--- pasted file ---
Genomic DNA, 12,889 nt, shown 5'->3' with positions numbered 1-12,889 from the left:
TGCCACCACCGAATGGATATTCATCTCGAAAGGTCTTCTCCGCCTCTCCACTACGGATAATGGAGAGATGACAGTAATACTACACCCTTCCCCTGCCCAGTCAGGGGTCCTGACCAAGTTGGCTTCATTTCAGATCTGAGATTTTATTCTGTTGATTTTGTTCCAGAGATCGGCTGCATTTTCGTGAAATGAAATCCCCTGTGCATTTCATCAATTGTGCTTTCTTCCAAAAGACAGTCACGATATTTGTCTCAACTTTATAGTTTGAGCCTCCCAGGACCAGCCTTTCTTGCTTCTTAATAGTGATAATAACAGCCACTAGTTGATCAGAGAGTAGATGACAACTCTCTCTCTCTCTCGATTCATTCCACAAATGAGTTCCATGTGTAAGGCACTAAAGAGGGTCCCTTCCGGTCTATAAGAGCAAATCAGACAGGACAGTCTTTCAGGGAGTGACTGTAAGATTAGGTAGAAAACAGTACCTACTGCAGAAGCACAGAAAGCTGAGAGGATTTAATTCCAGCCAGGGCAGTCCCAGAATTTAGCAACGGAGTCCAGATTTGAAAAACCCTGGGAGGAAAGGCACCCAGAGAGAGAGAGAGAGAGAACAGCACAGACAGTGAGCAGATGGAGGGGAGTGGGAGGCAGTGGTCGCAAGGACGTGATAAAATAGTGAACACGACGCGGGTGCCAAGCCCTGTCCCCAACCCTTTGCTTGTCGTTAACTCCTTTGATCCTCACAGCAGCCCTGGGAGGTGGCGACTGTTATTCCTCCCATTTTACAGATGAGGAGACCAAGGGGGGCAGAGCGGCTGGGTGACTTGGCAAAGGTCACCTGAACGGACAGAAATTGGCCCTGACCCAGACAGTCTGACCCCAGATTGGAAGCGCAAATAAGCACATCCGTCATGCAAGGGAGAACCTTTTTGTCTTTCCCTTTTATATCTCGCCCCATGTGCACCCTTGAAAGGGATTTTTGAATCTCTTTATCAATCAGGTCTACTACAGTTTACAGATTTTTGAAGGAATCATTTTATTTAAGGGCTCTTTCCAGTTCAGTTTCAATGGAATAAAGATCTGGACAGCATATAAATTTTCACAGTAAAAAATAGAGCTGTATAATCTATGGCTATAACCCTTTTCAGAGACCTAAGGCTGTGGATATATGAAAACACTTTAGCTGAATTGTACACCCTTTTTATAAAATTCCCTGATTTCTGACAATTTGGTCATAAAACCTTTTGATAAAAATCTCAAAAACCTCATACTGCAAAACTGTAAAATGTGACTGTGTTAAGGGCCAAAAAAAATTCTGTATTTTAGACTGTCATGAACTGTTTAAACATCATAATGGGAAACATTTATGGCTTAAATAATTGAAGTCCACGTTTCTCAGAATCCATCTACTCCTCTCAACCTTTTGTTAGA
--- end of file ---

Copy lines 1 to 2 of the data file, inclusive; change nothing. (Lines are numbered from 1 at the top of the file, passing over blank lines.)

Genomic DNA, 12,889 nt, shown 5'->3' with positions numbered 1-12,889 from the left:
TGCCACCACCGAATGGATATTCATCTCGAAAGGTCTTCTCCGCCTCTCCACTACGGATAATGGAGAGATGACAGTAATACTACACCCTTCCCCTGCCCAGTCAGGGGTCCTGACCAAGTTGGCTTCATTTCAGATCTGAGATTTTATTCTGTTGATTTTGTTCCAGAGATCGGCTGCATTTTCGTGAAATGAAATCCCCTGTGCATTTCATCAATTGTGCTTTCTTCCAAAAGACAGTCACGATATTTGTCTCAACTTTATAGTTTGAGCCTCCCAGGACCAGCCTTTCTTGCTTCTTAATAGTGATAATAACAGCCACTAGTTGATCAGAGAGTAGATGACAACTCTCTCTCTCTCTCGATTCATTCCACAAATGAGTTCCATGTGTAAGGCACTAAAGAGGGTCCCTTCCGGTCTATAAGAGCAAATCAGACAGGACAGTCTTTCAGGGAGTGACTGTAAGATTAGGTAGAAAACAGTACCTACTGCAGAAGCACAGAAAGCTGAGAGGATTTAATTCCAGCCAGGGCAGTCCCAGAATTTAGCAACGGAGTCCAGATTTGAAAAACCCTGGGAGGAAAGGCACCCAGAGAGAGAGAGAGAGAGAACAGCACAGACAGTGAGCAGATGGAGGGGAGTGGGAGGCAGTGGTCGCAAGGACGTGATAAAATAGTGAACACGACGCGGGTGCCAAGCCCTGTCCCCAACCCTTTGCTTGTCGTTAACTCCTTTGATCCTCACAGCAGCCCTGGGAGGTGGCGACTGTTATTCCTCCCATTTTACAGATGAGGAGACCAAGGGGGGCAGAGCGGCTGGGTGACTTGGCAAAGGTCACCTGAACGGACAGAAATTGGCCCTGACCCAGACAGTCTGACCCCAGATTGGAAGCGCAAATAAGCACATCCGTCATGCAAGGGAGAACCTTTTTGTCTTTCCCTTTTATATCTCGCCCCATGTGCACCCTTGAAAGGGATTTTTGAATCTCTTTATCAATCAGGTCTACTACAGTTTACAGATTTTTGAAGGAATCATTTTATTTAAGGGCTCTTTCCAGTTCAGTTTCAATGGAATAAAGATCTGGACAGCATATAAATTTTCACAGTAAAAAATAGAGCTGTATAATCTATGGCTATAACCCTTTTCAGAGACCTAAGGCTGTGGATATATGAAAACACTTTAGCTGAATTGTACACCCTTTTTATAAAATTCCCTGATTTCTGACAATTTGGTCATAAAACCTTTTGATAAAAATCTCAAAAACCTCATACTGCAAAACTGTAAAATGTGACTGTGTTAAGGGCCAAAAAAAATTCTGTATTTTAGACTGTCATGAACTGTTTAAACATCATAATGGGAAACATTTATGGCTTAAATAATTGAAGTCCACGTTTCTCAGAATCCATCTACTCCTCTCAACCTTTTGTTAGA